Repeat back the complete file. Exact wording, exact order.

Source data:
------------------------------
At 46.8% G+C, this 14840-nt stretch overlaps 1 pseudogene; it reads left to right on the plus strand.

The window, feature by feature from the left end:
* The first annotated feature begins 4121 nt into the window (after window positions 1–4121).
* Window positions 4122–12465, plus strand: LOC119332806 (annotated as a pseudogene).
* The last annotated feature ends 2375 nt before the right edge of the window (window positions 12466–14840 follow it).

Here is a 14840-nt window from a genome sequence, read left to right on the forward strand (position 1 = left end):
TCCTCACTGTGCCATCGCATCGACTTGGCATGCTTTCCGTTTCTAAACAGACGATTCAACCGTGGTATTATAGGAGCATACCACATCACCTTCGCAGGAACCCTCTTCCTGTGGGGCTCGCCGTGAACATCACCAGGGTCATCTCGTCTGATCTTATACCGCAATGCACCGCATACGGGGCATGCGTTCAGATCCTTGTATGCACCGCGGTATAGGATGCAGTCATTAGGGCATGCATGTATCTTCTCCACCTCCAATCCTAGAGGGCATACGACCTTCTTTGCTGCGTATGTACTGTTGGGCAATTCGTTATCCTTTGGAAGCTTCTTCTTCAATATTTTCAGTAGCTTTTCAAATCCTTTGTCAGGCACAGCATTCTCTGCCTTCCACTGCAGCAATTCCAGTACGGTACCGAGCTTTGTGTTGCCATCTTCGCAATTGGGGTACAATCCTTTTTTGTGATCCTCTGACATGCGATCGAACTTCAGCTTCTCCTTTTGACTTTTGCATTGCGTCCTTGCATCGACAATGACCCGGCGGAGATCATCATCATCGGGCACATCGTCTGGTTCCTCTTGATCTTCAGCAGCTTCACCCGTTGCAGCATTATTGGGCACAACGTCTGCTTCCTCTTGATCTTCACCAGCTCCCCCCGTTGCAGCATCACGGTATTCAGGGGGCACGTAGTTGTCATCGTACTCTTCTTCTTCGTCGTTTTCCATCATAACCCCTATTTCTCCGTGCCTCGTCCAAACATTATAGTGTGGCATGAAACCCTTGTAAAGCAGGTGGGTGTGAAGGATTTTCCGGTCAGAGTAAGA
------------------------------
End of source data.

At 46.8% G+C, this 14840-nt stretch overlaps 1 pseudogene; it reads left to right on the plus strand.

The window, feature by feature from the left end:
* The first annotated feature begins 4121 nt into the window (after window positions 1–4121).
* Window positions 4122–12465, plus strand: LOC119332806 (annotated as a pseudogene).
* The last annotated feature ends 2375 nt before the right edge of the window (window positions 12466–14840 follow it).

Here is a 14840-nt window from a genome sequence, read left to right on the forward strand (position 1 = left end):
TCCTCACTGTGCCATCGCATCGACTTGGCATGCTTTCCGTTTCTAAACAGACGATTCAACCGTGGTATTATAGGAGCATACCACATCACCTTCGCAGGAACCCTCTTCCTGTGGGGCTCGCCGTGAACATCACCAGGGTCATCTCGTCTGATCTTATACCGCAATGCACCGCATACGGGGCATGCGTTCAGATCCTTGTATGCACCGCGGTATAGGATGCAGTCATTAGGGCATGCATGTATCTTCTCCACCTCCAATCCTAGAGGGCATACGACCTTCTTTGCTGCGTATGTACTGTTGGGCAATTCGTTATCCTTTGGAAGCTTCTTCTTCAATATTTTCAGTAGCTTTTCAAATCCTTTGTCAGGCACAGCATTCTCTGCCTTCCACTGCAGCAATTCCAGTACGGTACCGAGCTTTGTGTTGCCATCTTCGCAATTGGGGTACAATCCTTTTTTGTGATCCTCTGACATGCGATCGAACTTCAGCTTCTCCTTTTGACTTTTGCATTGCGTCCTTGCATCGACAATGACCCGGCGGAGATCATCATCATCGGGCACATCGTCTGGTTCCTCTTGATCTTCAGCAGCTTCACCCGTTGCAGCATTATTGGGCACAACGTCTGCTTCCTCTTGATCTTCACCAGCTCCCCCCGTTGCAGCATCACGGTATTCAGGGGGCACGTAGTTGTCATCGTACTCTTCTTCTTCGTCGTTTTCCATCATAACCCCTATTTCTCCGTGCCTCGTCCAAACATTATAGTGTGGCATGAAACCCTTGTAAAGCAGGTGGGTGTGAAGGATTTTCCGGTCAGAGTAAGA